The world's biggest steel maker just lost $7.9 billion


pla screams

REUTERS/Kevin Zhao

Another day, another two scalps for the commodity price crash.


Two huge resources firms reported results on Friday, and you can add both to the pile of giants getting crushed by the falling price of raw materials.

ArcelorMittal, the world's biggest steelmaker, and BG Group, the FTSE 100-listed oil giant, both took big hits last year, according to financial results released on Friday morning.

Let's start with Arcelormittal, the Dutch listed steel giant. Arcelor - whose boss Lakshmi Mittal was once the 6th richest man on earth - took an enormous loss of $7.9 billion (£5.4 million) in 2015, as the price of iron ore, a key component in making steel, continued to tank last year. The company is also trying to raise a whopping $3 billion (£2.06 billion) to deal with debt. The price of iron ore - a key ingredient in steel - fell by nearly 40% over the course of 2015.

Here are some of the key takeaways from Arcelor's results:


  • The loss included $4.8 billion (£3.3 billion) of writedowns, and $1.4 billion (£960 million) of exceptional charges in the company's steel business;
  • 2015's loss was more than four times the $1.86 billion (£1.28 billion) loss which hit the company in 2014;
  • Debts stand at $15.7 billion (£10.8 billion), down by $1.1 billion (£760 million). That's the lowest level since Mittal Steel and Arcelor merged in 2006;
  • ArcelorMittal will issue $3 billion of new shares in an attempt to further reduce debts further;
  • Earnings fell 18.4% in the final quarter of 2015, down to $1.1 billion;
  • Steel shipments fell by 0.6% over the course of 2015.

Speaking about the results, Mittal said (emphasis ours):

2015 was a very difficult year for the steel and mining industries. Although demand in our core markets remained strong, prices deteriorated significantly during the year as a result of excess capacity in China.
Regrettably we have announced a disappointing net loss which includes non-cash impairment charges on our mining assets as a result of the very considerable fall in the iron-ore price. Our mining business is fully focused on adapting to this low price environment and has reduced cash costs by 20% compared with an initial target of 15%. A further 10% is targeted for 2016.

BG Group books a massive loss

BG Group, the oil exploration group that will soon be absorbed into Shell in one of the largest oil and gas mergers of all time, also had poor year in 2015, although compared to the performance of Arcelor, it looks pretty mild.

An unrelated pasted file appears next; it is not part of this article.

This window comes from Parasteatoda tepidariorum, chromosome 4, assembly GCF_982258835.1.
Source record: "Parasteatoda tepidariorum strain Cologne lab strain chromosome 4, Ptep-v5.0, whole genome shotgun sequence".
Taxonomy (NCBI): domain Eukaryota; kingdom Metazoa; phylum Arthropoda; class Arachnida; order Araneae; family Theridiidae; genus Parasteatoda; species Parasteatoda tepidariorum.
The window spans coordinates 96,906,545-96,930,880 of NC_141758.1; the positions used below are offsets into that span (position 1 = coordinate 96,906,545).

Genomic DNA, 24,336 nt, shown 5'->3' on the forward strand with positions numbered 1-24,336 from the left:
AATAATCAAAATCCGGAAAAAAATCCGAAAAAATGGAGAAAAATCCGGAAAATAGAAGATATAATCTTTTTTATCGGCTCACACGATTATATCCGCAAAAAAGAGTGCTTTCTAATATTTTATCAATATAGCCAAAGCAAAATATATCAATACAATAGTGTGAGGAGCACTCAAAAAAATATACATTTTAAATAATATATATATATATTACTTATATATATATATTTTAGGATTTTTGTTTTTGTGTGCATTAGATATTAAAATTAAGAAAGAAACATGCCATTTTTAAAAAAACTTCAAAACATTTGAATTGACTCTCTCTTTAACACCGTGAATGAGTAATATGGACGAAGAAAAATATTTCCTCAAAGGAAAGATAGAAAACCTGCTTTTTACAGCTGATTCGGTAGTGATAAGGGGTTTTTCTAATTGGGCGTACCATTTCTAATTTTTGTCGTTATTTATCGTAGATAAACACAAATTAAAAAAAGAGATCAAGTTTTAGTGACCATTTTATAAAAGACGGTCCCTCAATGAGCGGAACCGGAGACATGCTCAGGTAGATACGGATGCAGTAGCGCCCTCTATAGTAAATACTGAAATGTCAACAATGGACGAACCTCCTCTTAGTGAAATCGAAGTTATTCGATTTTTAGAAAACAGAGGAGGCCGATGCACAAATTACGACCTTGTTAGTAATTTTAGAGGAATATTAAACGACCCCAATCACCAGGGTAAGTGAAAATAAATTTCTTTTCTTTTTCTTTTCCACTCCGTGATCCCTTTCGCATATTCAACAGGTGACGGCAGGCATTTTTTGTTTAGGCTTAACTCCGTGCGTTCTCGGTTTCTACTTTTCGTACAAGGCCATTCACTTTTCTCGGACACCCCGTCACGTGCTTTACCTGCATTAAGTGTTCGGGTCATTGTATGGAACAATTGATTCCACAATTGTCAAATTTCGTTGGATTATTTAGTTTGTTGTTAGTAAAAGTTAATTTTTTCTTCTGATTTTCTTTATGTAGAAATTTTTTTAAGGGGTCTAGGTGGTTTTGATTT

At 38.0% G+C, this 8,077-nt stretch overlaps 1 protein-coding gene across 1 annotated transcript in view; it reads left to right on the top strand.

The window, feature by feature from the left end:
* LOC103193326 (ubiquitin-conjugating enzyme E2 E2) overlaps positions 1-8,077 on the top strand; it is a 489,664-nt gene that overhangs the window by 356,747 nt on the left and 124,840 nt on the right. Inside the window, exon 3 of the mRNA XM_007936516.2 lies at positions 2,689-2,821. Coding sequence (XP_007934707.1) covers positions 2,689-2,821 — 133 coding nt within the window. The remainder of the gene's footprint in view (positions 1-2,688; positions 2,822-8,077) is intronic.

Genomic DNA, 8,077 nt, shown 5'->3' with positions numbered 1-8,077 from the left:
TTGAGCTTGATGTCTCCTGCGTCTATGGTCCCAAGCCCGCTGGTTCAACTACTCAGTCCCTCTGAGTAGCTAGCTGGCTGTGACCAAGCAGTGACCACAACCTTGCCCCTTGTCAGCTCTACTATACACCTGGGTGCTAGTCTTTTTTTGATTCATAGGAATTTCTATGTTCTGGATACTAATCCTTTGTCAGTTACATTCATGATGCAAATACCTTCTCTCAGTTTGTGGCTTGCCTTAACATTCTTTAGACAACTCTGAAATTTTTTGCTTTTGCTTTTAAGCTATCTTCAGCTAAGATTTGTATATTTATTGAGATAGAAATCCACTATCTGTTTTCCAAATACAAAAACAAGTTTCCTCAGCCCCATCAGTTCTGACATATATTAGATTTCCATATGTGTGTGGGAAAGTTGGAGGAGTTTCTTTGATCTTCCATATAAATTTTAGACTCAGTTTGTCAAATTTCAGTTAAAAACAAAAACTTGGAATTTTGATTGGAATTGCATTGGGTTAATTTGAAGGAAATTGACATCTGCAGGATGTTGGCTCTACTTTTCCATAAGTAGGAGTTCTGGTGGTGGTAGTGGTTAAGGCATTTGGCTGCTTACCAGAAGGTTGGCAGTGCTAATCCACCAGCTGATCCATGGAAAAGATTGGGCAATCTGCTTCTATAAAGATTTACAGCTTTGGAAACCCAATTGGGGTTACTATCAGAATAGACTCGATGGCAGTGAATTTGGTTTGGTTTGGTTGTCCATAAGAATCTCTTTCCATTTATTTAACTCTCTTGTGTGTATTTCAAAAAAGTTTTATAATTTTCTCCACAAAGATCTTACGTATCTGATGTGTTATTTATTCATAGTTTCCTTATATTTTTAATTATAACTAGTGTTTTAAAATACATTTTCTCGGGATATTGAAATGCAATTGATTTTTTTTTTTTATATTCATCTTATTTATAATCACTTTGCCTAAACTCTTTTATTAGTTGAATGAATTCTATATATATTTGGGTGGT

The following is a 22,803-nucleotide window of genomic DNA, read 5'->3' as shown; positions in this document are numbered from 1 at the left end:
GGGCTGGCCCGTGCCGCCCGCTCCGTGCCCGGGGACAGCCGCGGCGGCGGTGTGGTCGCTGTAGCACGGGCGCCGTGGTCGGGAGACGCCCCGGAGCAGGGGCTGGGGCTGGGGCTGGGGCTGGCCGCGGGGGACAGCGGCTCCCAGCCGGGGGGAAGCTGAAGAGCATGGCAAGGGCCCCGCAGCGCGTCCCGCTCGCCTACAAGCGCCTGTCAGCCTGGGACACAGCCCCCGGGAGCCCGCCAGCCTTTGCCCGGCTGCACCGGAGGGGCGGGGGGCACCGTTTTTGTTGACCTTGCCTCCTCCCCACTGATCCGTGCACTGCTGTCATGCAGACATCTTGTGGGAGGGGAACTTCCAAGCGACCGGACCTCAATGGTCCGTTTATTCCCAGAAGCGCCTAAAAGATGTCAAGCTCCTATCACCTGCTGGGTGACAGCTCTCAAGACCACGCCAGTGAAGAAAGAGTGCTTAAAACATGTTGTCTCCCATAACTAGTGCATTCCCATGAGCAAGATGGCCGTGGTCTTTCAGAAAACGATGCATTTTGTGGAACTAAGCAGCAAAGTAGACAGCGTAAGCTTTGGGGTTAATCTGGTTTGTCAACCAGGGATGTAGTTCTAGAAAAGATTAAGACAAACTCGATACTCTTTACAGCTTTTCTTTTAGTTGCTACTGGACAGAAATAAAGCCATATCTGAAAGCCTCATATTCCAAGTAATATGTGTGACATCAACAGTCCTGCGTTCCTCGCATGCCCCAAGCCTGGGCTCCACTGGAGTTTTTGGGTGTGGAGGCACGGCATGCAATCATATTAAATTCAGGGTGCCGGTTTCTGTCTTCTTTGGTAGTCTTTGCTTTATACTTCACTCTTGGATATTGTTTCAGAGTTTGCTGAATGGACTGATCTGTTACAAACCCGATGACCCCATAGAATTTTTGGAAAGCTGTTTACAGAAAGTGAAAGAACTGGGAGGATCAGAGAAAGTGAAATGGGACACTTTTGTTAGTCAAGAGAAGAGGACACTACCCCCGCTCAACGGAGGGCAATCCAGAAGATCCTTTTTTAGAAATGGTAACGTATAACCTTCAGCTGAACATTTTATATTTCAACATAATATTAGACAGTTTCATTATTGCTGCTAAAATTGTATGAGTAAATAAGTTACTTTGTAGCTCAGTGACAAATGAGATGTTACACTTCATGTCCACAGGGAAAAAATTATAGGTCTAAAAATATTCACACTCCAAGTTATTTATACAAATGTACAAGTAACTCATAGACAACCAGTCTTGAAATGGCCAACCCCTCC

The oil giant booked a loss of $1.17 billion (£810 million) in the final quarter of 2015, which is actually a substantial improvement on losses seen in the same period of 2014, when BG took an $8.3 billion (£5.7 billion) hit. Like iron ore, the price of oil has collapsed substantially over the last year, down from a high above $110 (£75.70) to around $30 (£20.64) a barrel.

Here are some of the key takeaways from BG's results:

  • Earnings before interest and tax fell a massive 62% from $9.2 billion (£6.3 billion) in 2014, to $5.6 billion (£3.85 billion) in 2015;
  • Upstream earnings - getting oil out of the ground - fell by 35% to $4.16 billion (£2.86 billion), while earnings in the liquid natural gas sector fell 46%;
  • Business Performance earnings fell to $1.7 billion (£1.17 billion), while earnings per share dropped to 49.7 cents, both down by 58%;
  • Free cash flow fell 8% to $5.2 billion (£3.6 billion):
  • Dividends for the end of 2015 have been cancelled.

Since the price of virtually all commodities - particularly oil and hard metals like iron ore - started to crash in 2011, firms reliant on raw materials have been suffering.


In December, miner Anglo American was forced to announce a "radical restructuring". So far this year BHP Billiton has taken a $7.2 billion write down on its US shale oil and gas businesses, Shell has announced 10,000 job cuts, BP has taken a 51% hit on its profits, and Glencore has had its credit rating cut to just one notch above junk by Standard and Poor's.

On Thursday, British-listed mining firms saw share prices surge, with the FTSE 350 Mining Index enjoying its best day since 2009, and Anglo American grabbing the biggest one-day gains in its history, jumping as much as 25% during trading, before closing up by 20%.

This morning, however, those gains are starting to evaporate for some miners. An hour into trading at 9:45 a.m. GMT (4:45 a.m. ET), Rio Tinto and BHP Billiton are two of the five biggest fallers on the FTSE, although Anglo American is up by around 2.3%, the biggest gainer on the day.

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